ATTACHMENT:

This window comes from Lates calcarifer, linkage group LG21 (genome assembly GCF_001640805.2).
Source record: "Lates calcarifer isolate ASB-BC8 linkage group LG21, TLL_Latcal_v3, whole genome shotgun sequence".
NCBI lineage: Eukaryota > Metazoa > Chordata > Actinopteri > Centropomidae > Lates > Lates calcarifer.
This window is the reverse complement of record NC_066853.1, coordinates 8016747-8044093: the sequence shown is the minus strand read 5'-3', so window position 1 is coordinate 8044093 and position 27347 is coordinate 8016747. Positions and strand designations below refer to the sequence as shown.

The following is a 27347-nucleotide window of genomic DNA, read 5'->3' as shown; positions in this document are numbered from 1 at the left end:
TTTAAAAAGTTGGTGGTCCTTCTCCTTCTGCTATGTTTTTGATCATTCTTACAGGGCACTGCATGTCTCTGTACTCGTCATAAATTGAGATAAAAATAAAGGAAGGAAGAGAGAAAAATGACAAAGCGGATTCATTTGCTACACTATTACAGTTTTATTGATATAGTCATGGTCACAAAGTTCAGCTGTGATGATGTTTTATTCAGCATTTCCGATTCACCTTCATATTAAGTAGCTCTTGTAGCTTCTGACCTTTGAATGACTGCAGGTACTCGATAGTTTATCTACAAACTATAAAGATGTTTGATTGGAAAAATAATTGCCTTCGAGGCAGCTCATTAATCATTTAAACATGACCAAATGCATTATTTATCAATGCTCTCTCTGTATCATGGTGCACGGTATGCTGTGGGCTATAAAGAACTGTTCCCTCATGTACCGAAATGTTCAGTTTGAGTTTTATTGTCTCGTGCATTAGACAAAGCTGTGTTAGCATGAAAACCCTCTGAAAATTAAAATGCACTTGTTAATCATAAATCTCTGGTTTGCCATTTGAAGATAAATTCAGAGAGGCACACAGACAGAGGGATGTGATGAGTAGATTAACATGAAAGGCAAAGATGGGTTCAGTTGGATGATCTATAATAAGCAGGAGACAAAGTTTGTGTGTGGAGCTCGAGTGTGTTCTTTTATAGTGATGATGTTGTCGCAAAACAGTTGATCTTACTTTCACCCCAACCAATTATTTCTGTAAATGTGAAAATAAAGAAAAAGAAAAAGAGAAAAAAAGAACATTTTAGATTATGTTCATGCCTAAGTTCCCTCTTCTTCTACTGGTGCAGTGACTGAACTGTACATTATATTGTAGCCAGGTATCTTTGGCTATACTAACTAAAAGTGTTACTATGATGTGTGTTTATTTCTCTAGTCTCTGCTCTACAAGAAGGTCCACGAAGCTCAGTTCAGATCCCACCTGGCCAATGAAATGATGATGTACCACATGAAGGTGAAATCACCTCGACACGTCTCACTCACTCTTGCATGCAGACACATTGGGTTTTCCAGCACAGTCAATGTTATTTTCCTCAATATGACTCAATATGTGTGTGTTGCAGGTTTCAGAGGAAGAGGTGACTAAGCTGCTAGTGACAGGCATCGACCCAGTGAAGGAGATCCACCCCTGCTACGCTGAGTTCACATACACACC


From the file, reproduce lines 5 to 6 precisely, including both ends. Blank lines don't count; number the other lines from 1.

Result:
The following is a 27347-nucleotide window of genomic DNA, read 5'->3' as shown; positions in this document are numbered from 1 at the left end:
TTTAAAAAGTTGGTGGTCCTTCTCCTTCTGCTATGTTTTTGATCATTCTTACAGGGCACTGCATGTCTCTGTACTCGTCATAAATTGAGATAAAAATAAAGGAAGGAAGAGAGAAAAATGACAAAGCGGATTCATTTGCTACACTATTACAGTTTTATTGATATAGTCATGGTCACAAAGTTCAGCTGTGATGATGTTTTATTCAGCATTTCCGATTCACCTTCATATTAAGTAGCTCTTGTAGCTTCTGACCTTTGAATGACTGCAGGTACTCGATAGTTTATCTACAAACTATAAAGATGTTTGATTGGAAAAATAATTGCCTTCGAGGCAGCTCATTAATCATTTAAACATGACCAAATGCATTATTTATCAATGCTCTCTCTGTATCATGGTGCACGGTATGCTGTGGGCTATAAAGAACTGTTCCCTCATGTACCGAAATGTTCAGTTTGAGTTTTATTGTCTCGTGCATTAGACAAAGCTGTGTTAGCATGAAAACCCTCTGAAAATTAAAATGCACTTGTTAATCATAAATCTCTGGTTTGCCATTTGAAGATAAATTCAGAGAGGCACACAGACAGAGGGATGTGATGAGTAGATTAACATGAAAGGCAAAGATGGGTTCAGTTGGATGATCTATAATAAGCAGGAGACAAAGTTTGTGTGTGGAGCTCGAGTGTGTTCTTTTATAGTGATGATGTTGTCGCAAAACAGTTGATCTTACTTTCACCCCAACCAATTATTTCTGTAAATGTGAAAATAAAGAAAAAGAAAAAGAGAAAAAAAGAACATTTTAGATTATGTTCATGCCTAAGTTCCCTCTTCTTCTACTGGTGCAGTGACTGAACTGTACATTATATTGTAGCCAGGTATCTTTGGCTATACTAACTAAAAGTGTTACTATGATGTGTGTTTATTTCTCTAGTCTCTGCTCTACAAGAAGGTCCACGAAGCTCAGTTCAGATCCCACCTGGCCAATGAAATGATGATGTACCACATGAAGGTGAAATCACCTCGACACGTCTCACTCACTCTTGCATGCAGACACATTGGGTTTTCCAGCACAGTCAATGTTATTTTCCTCAATATGACTCAATATGTGTGTGTTGCAGGTTTCAGAGGAAGAGGTGACTAAGCTGCTAGTGACAGGCATCGACCCAGTGAAGGAGATCCACCCCTGCTACGCTGAGTTCACATACACACC